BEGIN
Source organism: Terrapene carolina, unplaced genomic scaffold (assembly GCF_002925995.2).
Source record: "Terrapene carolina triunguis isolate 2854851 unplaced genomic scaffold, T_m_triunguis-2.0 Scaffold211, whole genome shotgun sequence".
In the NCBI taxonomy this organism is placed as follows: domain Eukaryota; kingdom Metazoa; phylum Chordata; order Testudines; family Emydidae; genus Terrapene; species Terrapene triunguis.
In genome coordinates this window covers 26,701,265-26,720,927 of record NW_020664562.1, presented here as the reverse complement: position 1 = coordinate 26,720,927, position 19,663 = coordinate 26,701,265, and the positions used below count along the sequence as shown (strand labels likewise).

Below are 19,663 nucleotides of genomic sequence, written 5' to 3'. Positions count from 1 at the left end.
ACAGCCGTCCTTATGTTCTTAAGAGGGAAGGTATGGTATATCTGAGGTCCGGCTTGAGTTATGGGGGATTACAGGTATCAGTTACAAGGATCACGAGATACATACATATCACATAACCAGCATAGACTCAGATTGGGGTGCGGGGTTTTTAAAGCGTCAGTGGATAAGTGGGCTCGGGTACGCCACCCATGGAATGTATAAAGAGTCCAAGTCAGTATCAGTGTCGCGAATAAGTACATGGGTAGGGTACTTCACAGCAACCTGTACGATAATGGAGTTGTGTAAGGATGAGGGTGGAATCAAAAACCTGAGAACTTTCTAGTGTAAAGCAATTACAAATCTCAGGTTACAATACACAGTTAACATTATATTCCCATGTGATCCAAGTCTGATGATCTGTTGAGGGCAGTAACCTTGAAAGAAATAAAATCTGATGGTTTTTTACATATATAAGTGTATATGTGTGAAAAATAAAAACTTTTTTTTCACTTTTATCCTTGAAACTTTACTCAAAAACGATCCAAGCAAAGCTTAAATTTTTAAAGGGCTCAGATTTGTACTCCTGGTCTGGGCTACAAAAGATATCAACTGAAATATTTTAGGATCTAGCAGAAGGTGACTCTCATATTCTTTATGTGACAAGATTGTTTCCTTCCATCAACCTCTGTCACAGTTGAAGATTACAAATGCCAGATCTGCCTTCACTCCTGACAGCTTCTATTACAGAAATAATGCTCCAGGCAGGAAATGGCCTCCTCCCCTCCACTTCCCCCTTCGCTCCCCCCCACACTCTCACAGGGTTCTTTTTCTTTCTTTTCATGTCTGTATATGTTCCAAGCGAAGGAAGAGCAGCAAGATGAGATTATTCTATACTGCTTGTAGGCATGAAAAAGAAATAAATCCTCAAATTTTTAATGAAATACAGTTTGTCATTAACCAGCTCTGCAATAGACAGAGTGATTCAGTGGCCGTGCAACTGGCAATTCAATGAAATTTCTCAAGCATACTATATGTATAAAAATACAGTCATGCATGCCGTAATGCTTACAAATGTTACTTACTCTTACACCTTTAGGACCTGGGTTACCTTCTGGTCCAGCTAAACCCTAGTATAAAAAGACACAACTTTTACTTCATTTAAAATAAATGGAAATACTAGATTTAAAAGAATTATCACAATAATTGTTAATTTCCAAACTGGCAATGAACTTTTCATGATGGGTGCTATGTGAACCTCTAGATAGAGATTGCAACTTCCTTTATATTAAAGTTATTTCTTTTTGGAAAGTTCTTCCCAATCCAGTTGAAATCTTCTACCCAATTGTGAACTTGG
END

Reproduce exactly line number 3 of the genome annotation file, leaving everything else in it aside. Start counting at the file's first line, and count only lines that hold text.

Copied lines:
In the NCBI taxonomy this organism is placed as follows: domain Eukaryota; kingdom Metazoa; phylum Chordata; order Testudines; family Emydidae; genus Terrapene; species Terrapene triunguis.